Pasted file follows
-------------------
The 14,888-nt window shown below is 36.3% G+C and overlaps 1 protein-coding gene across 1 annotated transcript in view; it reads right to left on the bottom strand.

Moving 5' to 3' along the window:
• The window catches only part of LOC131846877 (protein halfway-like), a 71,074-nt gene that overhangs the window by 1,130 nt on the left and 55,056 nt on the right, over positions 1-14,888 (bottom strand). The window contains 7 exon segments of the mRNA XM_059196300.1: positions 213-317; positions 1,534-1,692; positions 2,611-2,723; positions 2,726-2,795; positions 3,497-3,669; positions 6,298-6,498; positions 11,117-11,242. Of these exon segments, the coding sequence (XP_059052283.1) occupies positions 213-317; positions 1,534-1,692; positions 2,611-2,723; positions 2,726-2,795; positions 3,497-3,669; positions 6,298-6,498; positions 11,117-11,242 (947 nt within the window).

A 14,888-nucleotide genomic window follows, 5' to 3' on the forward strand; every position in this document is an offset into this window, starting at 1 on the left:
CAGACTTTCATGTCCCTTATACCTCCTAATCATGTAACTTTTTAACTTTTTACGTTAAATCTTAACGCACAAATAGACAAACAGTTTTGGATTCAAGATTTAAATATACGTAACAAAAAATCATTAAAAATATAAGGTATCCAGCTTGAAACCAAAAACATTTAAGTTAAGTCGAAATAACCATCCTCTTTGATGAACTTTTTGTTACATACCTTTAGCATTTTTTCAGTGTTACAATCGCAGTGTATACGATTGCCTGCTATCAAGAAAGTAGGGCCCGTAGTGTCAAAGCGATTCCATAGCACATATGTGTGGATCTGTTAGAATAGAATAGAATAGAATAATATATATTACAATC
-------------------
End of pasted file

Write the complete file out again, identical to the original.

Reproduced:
The 14,888-nt window shown below is 36.3% G+C and overlaps 1 protein-coding gene across 1 annotated transcript in view; it reads right to left on the bottom strand.

Moving 5' to 3' along the window:
• The window catches only part of LOC131846877 (protein halfway-like), a 71,074-nt gene that overhangs the window by 1,130 nt on the left and 55,056 nt on the right, over positions 1-14,888 (bottom strand). The window contains 7 exon segments of the mRNA XM_059196300.1: positions 213-317; positions 1,534-1,692; positions 2,611-2,723; positions 2,726-2,795; positions 3,497-3,669; positions 6,298-6,498; positions 11,117-11,242. Of these exon segments, the coding sequence (XP_059052283.1) occupies positions 213-317; positions 1,534-1,692; positions 2,611-2,723; positions 2,726-2,795; positions 3,497-3,669; positions 6,298-6,498; positions 11,117-11,242 (947 nt within the window).

A 14,888-nucleotide genomic window follows, 5' to 3' on the forward strand; every position in this document is an offset into this window, starting at 1 on the left:
CAGACTTTCATGTCCCTTATACCTCCTAATCATGTAACTTTTTAACTTTTTACGTTAAATCTTAACGCACAAATAGACAAACAGTTTTGGATTCAAGATTTAAATATACGTAACAAAAAATCATTAAAAATATAAGGTATCCAGCTTGAAACCAAAAACATTTAAGTTAAGTCGAAATAACCATCCTCTTTGATGAACTTTTTGTTACATACCTTTAGCATTTTTTCAGTGTTACAATCGCAGTGTATACGATTGCCTGCTATCAAGAAAGTAGGGCCCGTAGTGTCAAAGCGATTCCATAGCACATATGTGTGGATCTGTTAGAATAGAATAGAATAGAATAATATATATTACAATC